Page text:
Black women's mental health controlling images identity mental health self-care
Unpacking the Pack Horse: Letting Go of the "SuperNegress" Cape9/23/2015
By Ericka Wilkins At my age, having never been married nor birthed children, it’s easy to dry up into the stereotype of a Mammy or a Sapph...
By Ericka Wilkins
At my age, having never been married nor birthed children, it’s easy to dry up into the stereotype of a Mammy or a Sapphire. Both identities originate in slavery, created from a desire to suck the humanity out of Black women and to minimize us into persons whose sole purpose of existing was to be of service to others. Both of these images require Black women to forget that we deserve to be soft, tender and loved, along with our strong, resilient and caring edges, in an effort to lessen the lifestyles that we deserve.
Ever feel like you are everything to everyone, and that you are good at it, but “damn” you get tired? Among close-knit circles, I jokingly talk about this as the need to “grow another set of boobs” so that I can nurture more babies. Corporate women may experience this when they agree to mentor yet another promising young Black career person, while stifling the fact that they barely have time to nurture their own careers. Another example of this can be found among women who are leaders in their churches, serving on numerous ministries, and somehow still find time to serve the needs of family and friends. For a single woman, being identified as a “mammy” in our communities is likely met with appreciation and reverence. And it’s fucking exhausting.
Living a life primarily in the service of others, while reaping very little return benefit, can be spiritually draining. Pouring into others while feeling like your own cup is not being poured into, can exhaust women with even the greatest emotional endurance. The hopeful mentee, who you once greeted with excitement, is now viewed as a needy succubus who drains you emotionally. And if they spend another moment in your office they might literally start draining your bank account, as you spend so much time with them that you don’t have time to work towards your own lucrative promotion. The church folks who you used to joyfully serve become people for whom you issue daily prayers. Asking God to be a covering over your mouth because if these people start mess one more time…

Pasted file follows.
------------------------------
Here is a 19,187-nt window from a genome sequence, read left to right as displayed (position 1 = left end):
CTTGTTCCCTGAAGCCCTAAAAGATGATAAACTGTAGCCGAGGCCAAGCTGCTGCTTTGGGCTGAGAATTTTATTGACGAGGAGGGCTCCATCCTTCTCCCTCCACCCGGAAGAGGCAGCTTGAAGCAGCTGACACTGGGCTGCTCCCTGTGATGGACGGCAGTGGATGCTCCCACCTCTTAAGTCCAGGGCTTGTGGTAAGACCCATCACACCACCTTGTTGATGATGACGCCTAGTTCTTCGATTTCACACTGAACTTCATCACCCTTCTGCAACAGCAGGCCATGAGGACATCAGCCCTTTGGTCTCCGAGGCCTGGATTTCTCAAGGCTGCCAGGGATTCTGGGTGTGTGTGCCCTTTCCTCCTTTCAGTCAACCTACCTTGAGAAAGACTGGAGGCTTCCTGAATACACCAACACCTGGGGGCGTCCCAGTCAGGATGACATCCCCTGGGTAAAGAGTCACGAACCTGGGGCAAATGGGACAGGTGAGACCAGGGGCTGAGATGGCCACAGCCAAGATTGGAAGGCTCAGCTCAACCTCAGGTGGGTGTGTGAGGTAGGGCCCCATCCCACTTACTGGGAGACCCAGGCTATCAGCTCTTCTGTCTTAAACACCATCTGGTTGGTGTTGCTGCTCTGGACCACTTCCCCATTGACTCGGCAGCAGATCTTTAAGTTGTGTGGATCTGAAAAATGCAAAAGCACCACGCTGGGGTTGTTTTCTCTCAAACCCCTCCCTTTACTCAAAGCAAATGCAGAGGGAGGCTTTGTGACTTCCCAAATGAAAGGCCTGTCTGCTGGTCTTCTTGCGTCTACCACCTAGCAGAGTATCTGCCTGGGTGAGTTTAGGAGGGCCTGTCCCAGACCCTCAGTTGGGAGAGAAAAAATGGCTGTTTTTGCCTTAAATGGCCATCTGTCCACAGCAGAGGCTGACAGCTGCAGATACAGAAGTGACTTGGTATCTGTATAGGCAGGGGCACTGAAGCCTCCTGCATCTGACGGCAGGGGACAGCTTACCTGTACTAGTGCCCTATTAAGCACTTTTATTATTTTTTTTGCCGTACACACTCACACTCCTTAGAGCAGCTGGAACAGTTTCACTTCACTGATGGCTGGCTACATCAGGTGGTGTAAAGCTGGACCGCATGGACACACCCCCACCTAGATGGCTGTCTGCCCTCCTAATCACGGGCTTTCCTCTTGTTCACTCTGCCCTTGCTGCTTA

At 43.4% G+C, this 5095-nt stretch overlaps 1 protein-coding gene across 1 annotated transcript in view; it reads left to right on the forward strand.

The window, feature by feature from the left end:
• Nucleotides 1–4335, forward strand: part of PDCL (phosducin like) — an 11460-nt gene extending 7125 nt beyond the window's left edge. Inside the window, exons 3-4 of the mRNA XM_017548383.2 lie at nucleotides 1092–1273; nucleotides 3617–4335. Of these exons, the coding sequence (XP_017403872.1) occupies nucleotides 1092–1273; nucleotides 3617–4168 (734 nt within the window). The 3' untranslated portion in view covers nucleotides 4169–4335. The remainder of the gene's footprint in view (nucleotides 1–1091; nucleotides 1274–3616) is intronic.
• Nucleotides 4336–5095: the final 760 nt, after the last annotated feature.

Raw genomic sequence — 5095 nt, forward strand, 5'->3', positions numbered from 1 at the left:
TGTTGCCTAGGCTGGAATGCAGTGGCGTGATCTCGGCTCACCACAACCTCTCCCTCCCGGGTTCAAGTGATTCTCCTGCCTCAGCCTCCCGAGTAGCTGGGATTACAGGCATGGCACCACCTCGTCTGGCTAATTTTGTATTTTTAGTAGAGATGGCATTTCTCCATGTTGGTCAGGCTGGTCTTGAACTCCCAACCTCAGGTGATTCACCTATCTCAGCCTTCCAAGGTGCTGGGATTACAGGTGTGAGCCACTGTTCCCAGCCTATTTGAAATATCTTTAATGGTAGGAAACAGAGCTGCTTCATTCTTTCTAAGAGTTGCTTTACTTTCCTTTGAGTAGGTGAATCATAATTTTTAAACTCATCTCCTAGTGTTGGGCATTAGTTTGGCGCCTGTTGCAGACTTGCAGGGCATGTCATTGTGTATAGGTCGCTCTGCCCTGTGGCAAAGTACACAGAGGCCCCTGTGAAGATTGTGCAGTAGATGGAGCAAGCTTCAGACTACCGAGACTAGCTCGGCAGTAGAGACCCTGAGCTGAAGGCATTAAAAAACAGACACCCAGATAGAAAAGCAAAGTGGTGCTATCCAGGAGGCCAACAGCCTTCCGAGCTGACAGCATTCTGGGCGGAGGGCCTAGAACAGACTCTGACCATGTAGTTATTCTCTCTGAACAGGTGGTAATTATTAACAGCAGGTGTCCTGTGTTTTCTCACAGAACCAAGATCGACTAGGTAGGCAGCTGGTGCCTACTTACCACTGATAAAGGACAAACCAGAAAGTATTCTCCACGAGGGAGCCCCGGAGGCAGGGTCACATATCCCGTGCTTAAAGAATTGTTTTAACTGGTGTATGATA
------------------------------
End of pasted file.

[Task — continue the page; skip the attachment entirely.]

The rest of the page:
If the mammy is the nurturer or self-sacrificial caretaker, then the Sapphire is the person who is tough enough to handle any of life’s challenges. The Sapphire is the woman who is strong enough to financially support her family members while handling all of her own financial responsibility. She has a guarded “no-nonsense,” “I came in this world alone and I’m going to die alone,” “all men cheat,” “I don’t need a man for anything” persona because guess what? This is key to her very survival in the midst of a world that sharpens Black women’s soft edges by treating us as if we can handle anything, are less than too many things and believes that we are more durable than most. Like pack horses.
The thing about a pack horse, or any other animal that is used for carrying items, is that I’ve often wondered if they have moods. Like, after years of carrying things around, doesn’t it make sense for them to be pretty pissed off and tired most of the time? Pack horses don’t have a choice. They just have to lug more and more stuff around until eventually they are too old to do anything other than wait to die.
Black women are different. Despite living in a reality where there are often good reasons for us to don a “SuperNegress” cape, it is necessary for us to begin a journey of how to refill the same spiritual, emotional and mental reserves that we use to help sustain our villages of family and friends. As such, it is time for Black women to begin exploring how to get back what we give.
Dr. Erica Wilkins is a licensed marriage and family therapist who works with individuals, couples and families in the greater Philadelphia metropolitan area. She has researched the residual effects of slavery and clinical implications for therapeutic practitioners. Dr. Wilkins has received numerous awards and is a published author who has presented locally, nationally, and internationally.